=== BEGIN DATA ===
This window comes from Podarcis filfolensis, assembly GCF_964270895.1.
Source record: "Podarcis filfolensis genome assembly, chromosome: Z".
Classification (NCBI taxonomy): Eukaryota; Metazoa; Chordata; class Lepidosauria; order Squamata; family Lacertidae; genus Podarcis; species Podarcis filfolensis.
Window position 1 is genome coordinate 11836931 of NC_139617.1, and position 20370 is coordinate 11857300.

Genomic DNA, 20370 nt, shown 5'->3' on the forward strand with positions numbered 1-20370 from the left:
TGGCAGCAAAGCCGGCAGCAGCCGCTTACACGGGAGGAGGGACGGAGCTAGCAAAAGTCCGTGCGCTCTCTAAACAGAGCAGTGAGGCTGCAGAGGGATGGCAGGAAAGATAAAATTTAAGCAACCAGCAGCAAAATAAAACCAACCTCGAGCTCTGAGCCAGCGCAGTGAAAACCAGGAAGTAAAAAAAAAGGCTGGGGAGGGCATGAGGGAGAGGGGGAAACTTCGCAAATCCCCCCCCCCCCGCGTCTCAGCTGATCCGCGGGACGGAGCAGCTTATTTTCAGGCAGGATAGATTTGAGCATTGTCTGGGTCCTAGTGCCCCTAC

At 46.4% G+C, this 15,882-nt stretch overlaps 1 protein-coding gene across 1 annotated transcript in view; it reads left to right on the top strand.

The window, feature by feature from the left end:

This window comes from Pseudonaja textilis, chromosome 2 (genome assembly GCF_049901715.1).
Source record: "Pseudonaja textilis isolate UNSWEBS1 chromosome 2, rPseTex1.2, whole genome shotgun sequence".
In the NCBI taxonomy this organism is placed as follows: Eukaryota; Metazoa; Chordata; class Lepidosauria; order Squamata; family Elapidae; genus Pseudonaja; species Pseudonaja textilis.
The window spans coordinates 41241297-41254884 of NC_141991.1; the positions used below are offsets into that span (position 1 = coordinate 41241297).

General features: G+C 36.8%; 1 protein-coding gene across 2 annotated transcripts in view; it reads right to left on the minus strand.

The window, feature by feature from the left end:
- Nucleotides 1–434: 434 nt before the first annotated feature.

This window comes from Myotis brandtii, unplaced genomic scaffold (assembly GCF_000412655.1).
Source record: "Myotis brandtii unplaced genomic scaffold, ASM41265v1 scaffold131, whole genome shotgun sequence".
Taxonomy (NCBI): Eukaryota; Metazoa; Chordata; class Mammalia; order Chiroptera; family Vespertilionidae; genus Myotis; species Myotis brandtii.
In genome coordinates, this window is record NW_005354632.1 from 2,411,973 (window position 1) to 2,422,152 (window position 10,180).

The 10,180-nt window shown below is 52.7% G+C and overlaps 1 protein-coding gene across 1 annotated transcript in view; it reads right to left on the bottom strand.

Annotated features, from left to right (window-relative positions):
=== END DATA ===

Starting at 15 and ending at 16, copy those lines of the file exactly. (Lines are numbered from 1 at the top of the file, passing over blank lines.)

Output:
- Nucleotides 1–434: 434 nt before the first annotated feature.

This window comes from Myotis brandtii, unplaced genomic scaffold (assembly GCF_000412655.1).